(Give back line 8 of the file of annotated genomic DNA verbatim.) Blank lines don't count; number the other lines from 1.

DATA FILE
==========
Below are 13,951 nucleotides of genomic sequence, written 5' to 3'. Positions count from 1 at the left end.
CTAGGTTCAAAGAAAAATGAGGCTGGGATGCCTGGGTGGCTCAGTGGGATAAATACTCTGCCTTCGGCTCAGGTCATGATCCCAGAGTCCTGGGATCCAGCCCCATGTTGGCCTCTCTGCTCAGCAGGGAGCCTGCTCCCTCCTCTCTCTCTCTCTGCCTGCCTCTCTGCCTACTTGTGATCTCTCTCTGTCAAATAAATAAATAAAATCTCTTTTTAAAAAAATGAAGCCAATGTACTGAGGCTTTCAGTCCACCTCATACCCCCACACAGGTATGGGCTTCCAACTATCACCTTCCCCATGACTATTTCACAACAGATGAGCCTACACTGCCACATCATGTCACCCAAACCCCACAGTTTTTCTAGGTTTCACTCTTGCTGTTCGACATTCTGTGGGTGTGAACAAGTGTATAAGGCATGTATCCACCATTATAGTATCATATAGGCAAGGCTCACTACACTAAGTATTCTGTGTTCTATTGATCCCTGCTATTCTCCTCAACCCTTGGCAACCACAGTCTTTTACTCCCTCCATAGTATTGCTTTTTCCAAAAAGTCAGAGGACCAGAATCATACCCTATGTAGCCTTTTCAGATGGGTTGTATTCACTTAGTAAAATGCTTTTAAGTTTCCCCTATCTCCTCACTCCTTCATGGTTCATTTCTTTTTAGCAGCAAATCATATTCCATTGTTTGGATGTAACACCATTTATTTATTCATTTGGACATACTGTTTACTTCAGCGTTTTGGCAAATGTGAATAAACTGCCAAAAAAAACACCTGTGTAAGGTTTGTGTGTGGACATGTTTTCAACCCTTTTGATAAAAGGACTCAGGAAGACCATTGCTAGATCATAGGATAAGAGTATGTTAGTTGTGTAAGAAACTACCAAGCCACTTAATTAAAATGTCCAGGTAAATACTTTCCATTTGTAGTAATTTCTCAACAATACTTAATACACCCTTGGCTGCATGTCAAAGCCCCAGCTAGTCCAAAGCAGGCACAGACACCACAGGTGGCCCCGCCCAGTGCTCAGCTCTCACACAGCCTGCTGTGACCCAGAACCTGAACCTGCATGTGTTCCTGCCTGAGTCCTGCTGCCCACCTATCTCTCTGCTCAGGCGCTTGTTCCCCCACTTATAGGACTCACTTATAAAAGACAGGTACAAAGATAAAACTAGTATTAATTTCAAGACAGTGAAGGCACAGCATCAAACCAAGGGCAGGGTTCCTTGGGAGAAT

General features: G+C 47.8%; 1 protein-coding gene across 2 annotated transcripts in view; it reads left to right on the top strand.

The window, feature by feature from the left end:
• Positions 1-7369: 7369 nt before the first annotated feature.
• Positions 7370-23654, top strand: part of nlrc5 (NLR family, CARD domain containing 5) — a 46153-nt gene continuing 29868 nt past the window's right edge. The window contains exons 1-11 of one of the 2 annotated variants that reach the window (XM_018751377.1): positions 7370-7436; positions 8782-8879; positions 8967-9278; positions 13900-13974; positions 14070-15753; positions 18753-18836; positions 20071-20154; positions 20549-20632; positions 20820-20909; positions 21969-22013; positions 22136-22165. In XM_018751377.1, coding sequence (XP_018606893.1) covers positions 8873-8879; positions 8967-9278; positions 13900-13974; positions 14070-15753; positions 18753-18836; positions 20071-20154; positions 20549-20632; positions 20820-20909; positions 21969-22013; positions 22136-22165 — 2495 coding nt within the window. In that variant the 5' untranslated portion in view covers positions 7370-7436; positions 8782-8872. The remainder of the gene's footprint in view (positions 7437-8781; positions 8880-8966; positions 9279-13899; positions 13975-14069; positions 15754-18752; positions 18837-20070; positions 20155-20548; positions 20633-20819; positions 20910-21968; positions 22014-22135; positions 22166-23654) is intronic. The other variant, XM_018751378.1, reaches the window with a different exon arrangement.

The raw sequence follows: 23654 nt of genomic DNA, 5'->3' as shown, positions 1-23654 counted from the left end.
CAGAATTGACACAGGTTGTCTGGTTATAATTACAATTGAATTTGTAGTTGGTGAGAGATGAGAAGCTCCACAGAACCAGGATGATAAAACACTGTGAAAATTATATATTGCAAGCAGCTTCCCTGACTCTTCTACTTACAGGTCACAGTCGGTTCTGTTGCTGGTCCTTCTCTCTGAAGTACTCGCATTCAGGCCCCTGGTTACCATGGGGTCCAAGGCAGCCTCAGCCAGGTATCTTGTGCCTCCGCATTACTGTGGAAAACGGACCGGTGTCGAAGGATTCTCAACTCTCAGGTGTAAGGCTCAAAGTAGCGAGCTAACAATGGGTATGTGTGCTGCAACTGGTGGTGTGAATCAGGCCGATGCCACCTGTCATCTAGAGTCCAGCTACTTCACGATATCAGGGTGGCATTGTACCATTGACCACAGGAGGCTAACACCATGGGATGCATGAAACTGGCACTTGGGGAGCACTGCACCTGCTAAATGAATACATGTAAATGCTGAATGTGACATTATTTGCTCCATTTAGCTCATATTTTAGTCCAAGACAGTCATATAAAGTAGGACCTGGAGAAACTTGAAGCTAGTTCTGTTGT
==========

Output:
CAGAATTGACACAGGTTGTCTGGTTATAATTACAATTGAATTTGTAGTTGGTGAGAGATGAGAAGCTCCACAGAACCAGGATGATAAAACACTGTGAAAATTATATATTGCAAGCAGCTTCCCTGACTCTTCTACTTACAGGTCACAGTCGGTTCTGTTGCTGGTCCTTCTCTCTGAAGTACTCGCATTCAGGCCCCTGGTTACCATGGGGTCCAAGGCAGCCTCAGCCAGGTATCTTGTGCCTCCGCATTACTGTGGAAAACGGACCGGTGTCGAAGGATTCTCAACTCTCAGGTGTAAGGCTCAAAGTAGCGAGCTAACAATGGGTATGTGTGCTGCAACTGGTGGTGTGAATCAGGCCGATGCCACCTGTCATCTAGAGTCCAGCTACTTCACGATATCAGGGTGGCATTGTACCATTGACCACAGGAGGCTAACACCATGGGATGCATGAAACTGGCACTTGGGGAGCACTGCACCTGCTAAATGAATACATGTAAATGCTGAATGTGACATTATTTGCTCCATTTAGCTCATATTTTAGTCCAAGACAGTCATATAAAGTAGGACCTGGAGAAACTTGAAGCTAGTTCTGTTGT